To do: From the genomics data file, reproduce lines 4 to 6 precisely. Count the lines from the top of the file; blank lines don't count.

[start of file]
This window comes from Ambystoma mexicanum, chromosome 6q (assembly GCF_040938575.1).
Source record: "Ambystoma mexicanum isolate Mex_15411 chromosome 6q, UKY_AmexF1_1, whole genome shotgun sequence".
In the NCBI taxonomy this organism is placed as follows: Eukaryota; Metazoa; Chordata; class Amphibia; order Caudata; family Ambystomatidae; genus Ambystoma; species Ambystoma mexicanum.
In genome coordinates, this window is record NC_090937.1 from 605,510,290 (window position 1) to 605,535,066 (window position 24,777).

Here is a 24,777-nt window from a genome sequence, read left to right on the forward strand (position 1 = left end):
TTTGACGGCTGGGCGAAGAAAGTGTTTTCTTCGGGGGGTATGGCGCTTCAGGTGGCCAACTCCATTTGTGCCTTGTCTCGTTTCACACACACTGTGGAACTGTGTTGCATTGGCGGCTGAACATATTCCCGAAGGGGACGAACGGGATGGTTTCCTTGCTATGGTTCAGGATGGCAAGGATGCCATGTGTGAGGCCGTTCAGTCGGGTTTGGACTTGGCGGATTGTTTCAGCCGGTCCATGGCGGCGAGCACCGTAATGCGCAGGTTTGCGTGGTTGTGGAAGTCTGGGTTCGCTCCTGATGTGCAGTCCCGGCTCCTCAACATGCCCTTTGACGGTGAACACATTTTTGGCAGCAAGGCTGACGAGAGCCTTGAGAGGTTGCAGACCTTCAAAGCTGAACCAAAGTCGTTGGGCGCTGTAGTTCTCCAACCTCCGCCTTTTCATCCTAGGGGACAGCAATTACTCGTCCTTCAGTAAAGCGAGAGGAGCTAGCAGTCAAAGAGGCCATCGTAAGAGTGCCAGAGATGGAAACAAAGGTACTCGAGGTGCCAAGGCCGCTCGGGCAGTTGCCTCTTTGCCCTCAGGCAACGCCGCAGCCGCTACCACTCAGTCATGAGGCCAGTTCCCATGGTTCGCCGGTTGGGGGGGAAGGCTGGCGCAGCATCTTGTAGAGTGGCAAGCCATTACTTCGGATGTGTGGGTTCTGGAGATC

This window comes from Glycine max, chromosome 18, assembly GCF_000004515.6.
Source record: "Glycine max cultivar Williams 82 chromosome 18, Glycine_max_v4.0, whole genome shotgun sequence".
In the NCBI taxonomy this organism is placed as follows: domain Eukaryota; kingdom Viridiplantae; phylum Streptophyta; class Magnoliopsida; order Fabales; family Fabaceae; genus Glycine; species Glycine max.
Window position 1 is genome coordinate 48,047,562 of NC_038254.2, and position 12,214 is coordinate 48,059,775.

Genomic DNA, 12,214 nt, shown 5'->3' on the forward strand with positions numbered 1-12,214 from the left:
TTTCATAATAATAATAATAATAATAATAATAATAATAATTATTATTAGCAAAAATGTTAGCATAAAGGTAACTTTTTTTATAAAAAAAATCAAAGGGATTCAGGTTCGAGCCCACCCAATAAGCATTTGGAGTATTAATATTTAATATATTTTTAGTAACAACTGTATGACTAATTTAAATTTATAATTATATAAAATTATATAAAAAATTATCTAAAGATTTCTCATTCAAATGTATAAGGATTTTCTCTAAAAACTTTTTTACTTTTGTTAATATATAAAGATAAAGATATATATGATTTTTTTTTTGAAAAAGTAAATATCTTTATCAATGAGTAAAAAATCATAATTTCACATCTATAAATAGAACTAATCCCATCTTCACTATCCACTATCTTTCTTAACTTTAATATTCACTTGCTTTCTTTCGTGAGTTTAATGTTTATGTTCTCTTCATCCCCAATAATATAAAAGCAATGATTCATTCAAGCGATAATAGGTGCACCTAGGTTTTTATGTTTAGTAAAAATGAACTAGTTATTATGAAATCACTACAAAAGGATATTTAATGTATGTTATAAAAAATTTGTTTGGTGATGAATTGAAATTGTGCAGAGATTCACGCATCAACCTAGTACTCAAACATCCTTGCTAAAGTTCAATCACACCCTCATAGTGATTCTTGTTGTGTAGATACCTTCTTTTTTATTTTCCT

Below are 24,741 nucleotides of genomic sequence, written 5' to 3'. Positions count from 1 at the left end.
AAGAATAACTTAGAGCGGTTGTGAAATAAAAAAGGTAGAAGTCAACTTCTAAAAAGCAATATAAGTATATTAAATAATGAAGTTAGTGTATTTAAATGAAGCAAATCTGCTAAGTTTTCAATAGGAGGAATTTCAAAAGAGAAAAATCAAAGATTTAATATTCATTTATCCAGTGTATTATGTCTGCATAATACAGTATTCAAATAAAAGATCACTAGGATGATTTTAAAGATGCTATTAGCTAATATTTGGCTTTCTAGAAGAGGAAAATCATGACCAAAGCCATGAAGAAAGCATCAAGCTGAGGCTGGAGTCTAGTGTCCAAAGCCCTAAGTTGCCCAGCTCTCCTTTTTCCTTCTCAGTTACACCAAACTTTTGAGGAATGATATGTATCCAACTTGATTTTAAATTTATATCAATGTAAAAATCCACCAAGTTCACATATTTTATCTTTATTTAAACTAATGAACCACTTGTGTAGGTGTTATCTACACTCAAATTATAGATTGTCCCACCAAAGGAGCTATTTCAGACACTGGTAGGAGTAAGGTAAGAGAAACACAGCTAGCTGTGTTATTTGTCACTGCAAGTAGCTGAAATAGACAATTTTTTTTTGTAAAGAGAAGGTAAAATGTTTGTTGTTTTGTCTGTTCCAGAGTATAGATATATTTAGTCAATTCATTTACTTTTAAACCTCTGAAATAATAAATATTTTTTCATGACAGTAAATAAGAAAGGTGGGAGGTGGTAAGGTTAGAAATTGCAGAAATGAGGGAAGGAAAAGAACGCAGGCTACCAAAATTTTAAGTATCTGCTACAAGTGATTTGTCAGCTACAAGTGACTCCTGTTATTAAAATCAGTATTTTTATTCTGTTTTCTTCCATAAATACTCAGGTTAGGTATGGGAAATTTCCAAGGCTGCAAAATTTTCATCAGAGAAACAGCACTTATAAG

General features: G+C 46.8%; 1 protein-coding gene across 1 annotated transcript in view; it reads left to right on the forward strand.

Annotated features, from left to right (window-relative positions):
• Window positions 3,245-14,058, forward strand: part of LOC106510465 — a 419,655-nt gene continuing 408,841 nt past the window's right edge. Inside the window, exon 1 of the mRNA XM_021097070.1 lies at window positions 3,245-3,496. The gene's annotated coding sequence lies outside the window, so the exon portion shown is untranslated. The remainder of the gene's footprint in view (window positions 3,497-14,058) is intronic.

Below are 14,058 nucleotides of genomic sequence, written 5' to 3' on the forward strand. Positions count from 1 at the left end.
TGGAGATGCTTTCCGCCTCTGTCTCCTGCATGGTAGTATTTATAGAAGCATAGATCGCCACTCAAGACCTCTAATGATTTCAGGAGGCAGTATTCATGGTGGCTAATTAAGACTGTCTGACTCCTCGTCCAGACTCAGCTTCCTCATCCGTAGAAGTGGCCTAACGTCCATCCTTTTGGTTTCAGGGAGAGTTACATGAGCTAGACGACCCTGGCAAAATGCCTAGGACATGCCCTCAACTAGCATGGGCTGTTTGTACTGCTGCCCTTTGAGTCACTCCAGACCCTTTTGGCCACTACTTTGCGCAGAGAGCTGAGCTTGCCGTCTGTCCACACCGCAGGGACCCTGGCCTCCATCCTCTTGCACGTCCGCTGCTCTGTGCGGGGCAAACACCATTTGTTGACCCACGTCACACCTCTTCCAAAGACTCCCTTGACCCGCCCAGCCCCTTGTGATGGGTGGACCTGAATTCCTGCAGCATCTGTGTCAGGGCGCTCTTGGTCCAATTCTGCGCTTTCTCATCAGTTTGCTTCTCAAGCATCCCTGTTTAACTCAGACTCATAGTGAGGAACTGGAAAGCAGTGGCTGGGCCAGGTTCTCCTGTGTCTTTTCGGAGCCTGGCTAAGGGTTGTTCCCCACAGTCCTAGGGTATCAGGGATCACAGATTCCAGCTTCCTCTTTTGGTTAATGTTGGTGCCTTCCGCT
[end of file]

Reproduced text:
In genome coordinates, this window is record NC_090937.1 from 605,510,290 (window position 1) to 605,535,066 (window position 24,777).

Here is a 24,777-nt window from a genome sequence, read left to right on the forward strand (position 1 = left end):
TTTGACGGCTGGGCGAAGAAAGTGTTTTCTTCGGGGGGTATGGCGCTTCAGGTGGCCAACTCCATTTGTGCCTTGTCTCGTTTCACACACACTGTGGAACTGTGTTGCATTGGCGGCTGAACATATTCCCGAAGGGGACGAACGGGATGGTTTCCTTGCTATGGTTCAGGATGGCAAGGATGCCATGTGTGAGGCCGTTCAGTCGGGTTTGGACTTGGCGGATTGTTTCAGCCGGTCCATGGCGGCGAGCACCGTAATGCGCAGGTTTGCGTGGTTGTGGAAGTCTGGGTTCGCTCCTGATGTGCAGTCCCGGCTCCTCAACATGCCCTTTGACGGTGAACACATTTTTGGCAGCAAGGCTGACGAGAGCCTTGAGAGGTTGCAGACCTTCAAAGCTGAACCAAAGTCGTTGGGCGCTGTAGTTCTCCAACCTCCGCCTTTTCATCCTAGGGGACAGCAATTACTCGTCCTTCAGTAAAGCGAGAGGAGCTAGCAGTCAAAGAGGCCATCGTAAGAGTGCCAGAGATGGAAACAAAGGTACTCGAGGTGCCAAGGCCGCTCGGGCAGTTGCCTCTTTGCCCTCAGGCAACGCCGCAGCCGCTACCACTCAGTCATGAGGCCAGTTCCCATGGTTCGCCGGTTGGGGGGGAAGGCTGGCGCAGCATCTTGTAGAGTGGCAAGCCATTACTTCGGATGTGTGGGTTCTGGAGATC